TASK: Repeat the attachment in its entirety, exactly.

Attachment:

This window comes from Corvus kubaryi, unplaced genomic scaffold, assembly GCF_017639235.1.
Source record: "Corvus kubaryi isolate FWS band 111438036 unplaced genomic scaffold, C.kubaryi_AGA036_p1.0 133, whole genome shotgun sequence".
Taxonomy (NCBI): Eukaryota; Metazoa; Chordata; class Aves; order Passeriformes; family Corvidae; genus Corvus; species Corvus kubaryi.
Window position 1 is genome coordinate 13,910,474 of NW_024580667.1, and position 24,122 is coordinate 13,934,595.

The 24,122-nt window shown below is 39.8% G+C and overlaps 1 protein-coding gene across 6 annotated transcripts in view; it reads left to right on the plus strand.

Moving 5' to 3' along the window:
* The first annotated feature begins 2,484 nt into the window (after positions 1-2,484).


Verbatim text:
This window comes from Corvus kubaryi, unplaced genomic scaffold, assembly GCF_017639235.1.
Source record: "Corvus kubaryi isolate FWS band 111438036 unplaced genomic scaffold, C.kubaryi_AGA036_p1.0 133, whole genome shotgun sequence".
Taxonomy (NCBI): Eukaryota; Metazoa; Chordata; class Aves; order Passeriformes; family Corvidae; genus Corvus; species Corvus kubaryi.
Window position 1 is genome coordinate 13,910,474 of NW_024580667.1, and position 24,122 is coordinate 13,934,595.

The 24,122-nt window shown below is 39.8% G+C and overlaps 1 protein-coding gene across 6 annotated transcripts in view; it reads left to right on the plus strand.

Moving 5' to 3' along the window:
* The first annotated feature begins 2,484 nt into the window (after positions 1-2,484).